#264: Obamacare, Year One

Published March 21, 2011

One year in to President Barack Obama’s national health care regime, what you think of his signature domestic policy accomplishment depends a great deal on if you’re listening to his allies or not.

If polls are any indication, most Americans don’t believe what they’re hearing from those sources–and with good reason. This morning, Washington Post fact-checker Glenn Kessler ran down the problems with the spin shared by Obamacare’s fandom. An excerpt:

“It’s about reducing the deficit. Again, it reduces the deficit more than $1 trillion over the life of the bill.”
— Pelosi

This is another bogus statistic for which we have previously awarded three Pinocchios.

The CBO estimated $143 billion in deficit reduction over 10 years in the health-care law, but about $19 billion of it came from unrelated items. As we have noted, the remaining $124 billion was based on a number of assumptions that called that estimate into question.

But Pelosi claims more than $1 trillion in deficit reduction by using a 20-year figure that is particularly absurd.

As we wrote in January: “There are too many uncertainties to be precise, and the CBO itself merely offered a tentative guess of a “broad range of around one-half percent of GDP,” with significant caveats. Democrats simply took that percentage, multiplied it against the predicted size of the GDP 20 years from now (itself a pretty fuzzy figure) and, presto, they had a number. But it’s a fairly meaningless one.”

What’s striking about so many of the errors he details is that they’re hardly falsehoods that have been newly debunked. In fact, in the case of many of the promises still rolled out by the law’s supporters, they’re not even stale any more–they’re ancient, in political terms.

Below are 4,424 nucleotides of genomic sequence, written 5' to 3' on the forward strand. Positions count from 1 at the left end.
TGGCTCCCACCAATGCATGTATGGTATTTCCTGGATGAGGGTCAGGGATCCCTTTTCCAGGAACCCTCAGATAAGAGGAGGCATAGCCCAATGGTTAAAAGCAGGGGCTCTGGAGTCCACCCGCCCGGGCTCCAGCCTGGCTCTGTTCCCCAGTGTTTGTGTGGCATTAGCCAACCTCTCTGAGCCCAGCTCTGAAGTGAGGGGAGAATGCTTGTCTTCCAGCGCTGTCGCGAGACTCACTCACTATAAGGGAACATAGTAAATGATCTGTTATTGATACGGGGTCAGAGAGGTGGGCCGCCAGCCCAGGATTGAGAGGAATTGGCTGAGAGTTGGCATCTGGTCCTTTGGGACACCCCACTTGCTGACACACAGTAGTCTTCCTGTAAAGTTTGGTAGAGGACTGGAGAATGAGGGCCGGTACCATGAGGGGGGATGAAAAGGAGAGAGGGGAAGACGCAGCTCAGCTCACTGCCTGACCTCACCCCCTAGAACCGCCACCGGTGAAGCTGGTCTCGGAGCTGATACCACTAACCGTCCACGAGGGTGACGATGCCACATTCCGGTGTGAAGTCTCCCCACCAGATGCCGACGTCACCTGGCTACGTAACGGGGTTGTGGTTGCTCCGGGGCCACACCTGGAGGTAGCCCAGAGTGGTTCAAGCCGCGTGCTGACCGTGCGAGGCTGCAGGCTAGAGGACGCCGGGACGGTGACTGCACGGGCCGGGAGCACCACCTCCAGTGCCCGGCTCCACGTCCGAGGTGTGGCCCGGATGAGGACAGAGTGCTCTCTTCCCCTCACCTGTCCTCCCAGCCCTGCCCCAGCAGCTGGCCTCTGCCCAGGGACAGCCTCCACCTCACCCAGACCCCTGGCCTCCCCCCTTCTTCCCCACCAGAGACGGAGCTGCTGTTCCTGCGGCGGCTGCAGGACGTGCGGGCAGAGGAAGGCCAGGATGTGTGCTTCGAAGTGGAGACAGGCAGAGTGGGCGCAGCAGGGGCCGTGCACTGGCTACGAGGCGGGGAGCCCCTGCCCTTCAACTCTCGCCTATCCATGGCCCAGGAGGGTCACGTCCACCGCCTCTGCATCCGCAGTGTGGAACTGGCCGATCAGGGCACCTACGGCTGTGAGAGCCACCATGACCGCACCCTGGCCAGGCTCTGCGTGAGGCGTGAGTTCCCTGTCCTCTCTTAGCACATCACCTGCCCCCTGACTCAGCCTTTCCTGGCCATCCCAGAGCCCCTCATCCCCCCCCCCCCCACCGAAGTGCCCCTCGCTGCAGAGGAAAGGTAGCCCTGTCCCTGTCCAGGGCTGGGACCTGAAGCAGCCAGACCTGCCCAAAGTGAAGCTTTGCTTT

Take, for example, President Obama’s continued invocation of the “if you like your plan you can keep it” promise, cited by Senate Minority Leader Mitch McConnell in his remarks on the anniversary (which Kessler gave a far more positive grade). This promise has gone from the realm of “unlikely” to “laughable” to “insulting” over the past year, as insurers have shut down and others have announced dramatic rate hikes and shifts. The fact that Obama and his supporters continue to make this claim even today suggests they are operating under the assumption that most Americans are too stupid or disengaged to notice such an obvious lie.

Paying close attention to the promises and laudatory comments from Obama’s supporters does reveal a great deal of truth, however, when their own closely held opinions slip out. This week, Capitol Hill Democratic institution John Conyers (D-MI) shared his view with a refreshing degree of honesty. He noted in an appearance at the National Press Club that he and Rep. Dennis Kucinich supported the law, even with “all its flaws,” because “without it… it would’ve taken us another decade or longer to get single payer up and going.”

Let’s say this for Rep. Conyers: This is one statement from a supporter of Obama’s law that, unlike nearly all the other praises and press releases we’ve read, happens to be entirely true.

— Benjamin Domenech